The lake drains to the north from its only outlet, the Yellowstone River, at Fishing Bridge. The first elevation change is known as LeHardy Rapids and then plunges over the Upper Falls and then Lower Falls and races north through the Grand Canyon of the Yellowstone.
Along the eastern portion of the South Loop, we discovered the Black Dragon Mudpots and Cooking Hillside. The Black Dragon Mudpots were a “perfect” example of the organisms living in the hot geothermal environments that produce sulfuric acid, which destroys the rock, forming mud of varying consistency and color. Gases bubble and burst through the mud with a strange plopping sound, as well as a distinctive and unpleasant odor. (rotten eggs!)
In 1978, a forested hillside changed dramatically after a swarm of earthquakes struck the area. In spite of being jolted again and again, the trees remained standing, but met their demise soon afterward when ground temperatures soared to 2000F. Roots sizzled in the super-heated soil and trees toppled over one by one as steam rose eerily between the branches. No wonder the hill was dubbed “Cooking Hillside”.
As the day progressed, the traffic did build – and especially when wildlife chose to take over the roadways!
The Norris Geyser Basin, along the northern side of the Loop, included Steamboat Geyser and the Ledge Geyser. The Ledge is a continuous (and noisy) stream of steam from geyser below the ground surface, not to be confused with a fumarole, which is a steam vent only. Norris Basin is named for Philetus W. Norris, the second Superintendent of Yellowstone National Park from 1877-1882. He was responsible for documenting the Park’s hydrothermal features in detail. Under his leadership, some of the Park’s first roadways were constructed. Some of them remain as part of the Grand Loop Road (combination of North and South Loop) today.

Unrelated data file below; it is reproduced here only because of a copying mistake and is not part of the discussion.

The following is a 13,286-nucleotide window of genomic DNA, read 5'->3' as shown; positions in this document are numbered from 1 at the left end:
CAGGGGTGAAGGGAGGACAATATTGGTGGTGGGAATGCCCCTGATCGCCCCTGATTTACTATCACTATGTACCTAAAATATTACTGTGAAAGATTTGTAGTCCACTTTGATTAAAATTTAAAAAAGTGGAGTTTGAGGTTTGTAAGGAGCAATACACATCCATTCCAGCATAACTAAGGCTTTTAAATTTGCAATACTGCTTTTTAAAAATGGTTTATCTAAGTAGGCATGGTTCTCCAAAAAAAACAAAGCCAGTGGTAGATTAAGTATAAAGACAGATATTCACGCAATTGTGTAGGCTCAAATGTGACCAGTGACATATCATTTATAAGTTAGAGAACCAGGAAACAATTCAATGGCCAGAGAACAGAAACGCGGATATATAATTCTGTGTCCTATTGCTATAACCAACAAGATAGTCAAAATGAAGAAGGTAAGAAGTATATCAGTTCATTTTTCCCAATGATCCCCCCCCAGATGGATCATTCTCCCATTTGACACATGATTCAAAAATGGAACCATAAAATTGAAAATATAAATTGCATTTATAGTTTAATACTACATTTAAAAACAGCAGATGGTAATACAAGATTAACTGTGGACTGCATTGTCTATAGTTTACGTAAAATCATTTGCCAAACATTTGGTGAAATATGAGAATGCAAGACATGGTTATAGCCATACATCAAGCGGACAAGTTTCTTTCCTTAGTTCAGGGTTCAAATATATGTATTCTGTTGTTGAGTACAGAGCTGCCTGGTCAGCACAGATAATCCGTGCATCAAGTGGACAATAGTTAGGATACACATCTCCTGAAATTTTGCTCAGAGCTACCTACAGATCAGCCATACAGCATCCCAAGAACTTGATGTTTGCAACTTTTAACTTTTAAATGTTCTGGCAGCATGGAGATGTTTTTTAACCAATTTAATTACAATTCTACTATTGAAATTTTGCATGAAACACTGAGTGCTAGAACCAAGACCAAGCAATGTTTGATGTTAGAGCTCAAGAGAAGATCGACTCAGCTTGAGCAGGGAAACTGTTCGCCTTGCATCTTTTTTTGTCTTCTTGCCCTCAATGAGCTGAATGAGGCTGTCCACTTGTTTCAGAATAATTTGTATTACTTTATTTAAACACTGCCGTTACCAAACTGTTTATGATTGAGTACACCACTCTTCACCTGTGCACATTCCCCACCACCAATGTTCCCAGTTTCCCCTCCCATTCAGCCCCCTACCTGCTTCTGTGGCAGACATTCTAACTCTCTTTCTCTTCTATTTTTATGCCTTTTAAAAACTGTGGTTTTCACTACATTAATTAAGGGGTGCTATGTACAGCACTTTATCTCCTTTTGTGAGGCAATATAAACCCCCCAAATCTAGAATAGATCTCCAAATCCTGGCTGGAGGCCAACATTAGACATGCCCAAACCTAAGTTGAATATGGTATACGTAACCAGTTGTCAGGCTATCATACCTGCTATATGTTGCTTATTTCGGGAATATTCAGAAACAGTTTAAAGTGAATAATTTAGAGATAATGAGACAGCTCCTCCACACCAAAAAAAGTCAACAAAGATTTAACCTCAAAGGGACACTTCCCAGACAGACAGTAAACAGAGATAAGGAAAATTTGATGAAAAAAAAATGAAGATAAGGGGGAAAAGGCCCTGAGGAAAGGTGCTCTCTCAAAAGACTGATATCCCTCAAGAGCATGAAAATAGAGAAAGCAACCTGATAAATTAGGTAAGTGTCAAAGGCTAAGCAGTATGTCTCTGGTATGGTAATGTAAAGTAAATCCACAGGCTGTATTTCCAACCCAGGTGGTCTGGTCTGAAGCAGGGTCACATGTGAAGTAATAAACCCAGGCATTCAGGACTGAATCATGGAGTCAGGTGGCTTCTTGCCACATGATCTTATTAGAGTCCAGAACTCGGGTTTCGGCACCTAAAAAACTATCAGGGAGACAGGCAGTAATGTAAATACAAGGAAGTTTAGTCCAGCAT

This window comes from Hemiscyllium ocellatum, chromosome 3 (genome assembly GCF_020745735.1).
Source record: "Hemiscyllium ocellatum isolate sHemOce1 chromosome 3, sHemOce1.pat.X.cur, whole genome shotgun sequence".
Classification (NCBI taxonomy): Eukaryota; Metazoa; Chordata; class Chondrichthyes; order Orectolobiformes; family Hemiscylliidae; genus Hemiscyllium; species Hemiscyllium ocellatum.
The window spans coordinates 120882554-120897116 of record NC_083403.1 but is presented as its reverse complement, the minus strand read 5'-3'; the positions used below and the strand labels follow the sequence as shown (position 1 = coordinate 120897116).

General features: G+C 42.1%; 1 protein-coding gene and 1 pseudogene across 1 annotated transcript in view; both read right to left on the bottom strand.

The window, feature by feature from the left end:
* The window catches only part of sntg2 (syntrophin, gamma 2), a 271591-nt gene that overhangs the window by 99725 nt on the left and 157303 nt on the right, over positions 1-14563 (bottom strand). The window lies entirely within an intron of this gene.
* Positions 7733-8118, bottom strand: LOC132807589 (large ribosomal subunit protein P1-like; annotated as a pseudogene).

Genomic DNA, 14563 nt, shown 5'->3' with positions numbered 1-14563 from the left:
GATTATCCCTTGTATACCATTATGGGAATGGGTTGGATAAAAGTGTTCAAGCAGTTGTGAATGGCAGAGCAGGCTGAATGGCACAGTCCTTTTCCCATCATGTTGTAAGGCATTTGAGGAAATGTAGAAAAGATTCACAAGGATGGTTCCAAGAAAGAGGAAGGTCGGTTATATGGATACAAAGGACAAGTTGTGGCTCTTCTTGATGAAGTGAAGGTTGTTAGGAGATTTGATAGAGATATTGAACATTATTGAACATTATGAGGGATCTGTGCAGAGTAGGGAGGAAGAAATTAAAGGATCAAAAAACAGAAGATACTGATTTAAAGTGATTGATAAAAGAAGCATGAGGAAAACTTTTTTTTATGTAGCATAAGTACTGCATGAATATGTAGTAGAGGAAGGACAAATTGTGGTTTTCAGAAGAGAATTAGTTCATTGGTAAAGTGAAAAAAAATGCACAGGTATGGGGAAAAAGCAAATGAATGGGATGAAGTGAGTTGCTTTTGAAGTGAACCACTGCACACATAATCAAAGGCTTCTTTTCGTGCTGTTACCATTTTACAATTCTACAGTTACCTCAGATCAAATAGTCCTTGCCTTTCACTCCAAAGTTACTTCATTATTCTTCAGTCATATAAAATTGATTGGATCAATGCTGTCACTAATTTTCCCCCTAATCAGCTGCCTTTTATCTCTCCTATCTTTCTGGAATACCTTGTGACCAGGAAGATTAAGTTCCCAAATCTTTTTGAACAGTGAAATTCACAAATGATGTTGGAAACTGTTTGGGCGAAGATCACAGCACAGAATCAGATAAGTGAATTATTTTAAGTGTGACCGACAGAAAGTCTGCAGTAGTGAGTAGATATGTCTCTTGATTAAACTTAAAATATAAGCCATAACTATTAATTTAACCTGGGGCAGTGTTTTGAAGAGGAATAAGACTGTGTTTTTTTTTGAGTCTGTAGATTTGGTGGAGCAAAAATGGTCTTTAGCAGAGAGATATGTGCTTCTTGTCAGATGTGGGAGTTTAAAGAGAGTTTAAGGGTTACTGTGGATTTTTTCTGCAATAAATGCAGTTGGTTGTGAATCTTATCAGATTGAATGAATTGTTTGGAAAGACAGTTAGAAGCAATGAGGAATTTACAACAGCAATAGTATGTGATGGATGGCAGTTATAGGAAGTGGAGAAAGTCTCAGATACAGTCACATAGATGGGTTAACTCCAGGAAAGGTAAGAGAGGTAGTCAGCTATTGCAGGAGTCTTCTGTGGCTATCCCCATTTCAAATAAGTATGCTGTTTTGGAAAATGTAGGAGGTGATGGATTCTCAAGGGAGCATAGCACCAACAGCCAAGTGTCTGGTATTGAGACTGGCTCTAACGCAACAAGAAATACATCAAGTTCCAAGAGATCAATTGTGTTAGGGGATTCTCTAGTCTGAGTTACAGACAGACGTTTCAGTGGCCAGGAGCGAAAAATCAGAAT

We just couldn’t help ourselves! After a delightful conversation with a couple of Connecticut at Steamboat Geyser, we headed on around the Loop to return to Old Faithful! We had hoped to stop along the way at Fairy Falls to view the Prismatic Pool, but it was closed due to bear activity.
Right on time, Old Faithful “did her thing” and this time in the beautiful, warm afternoon, we could clearly see the geyser!
We were in the Park for 11 hours. We saw so much and learned so much – there is no way to include all the photos and feelings. As Bill’s Mom used to say – “There is so much beauty that it makes my eyeballs hurt!”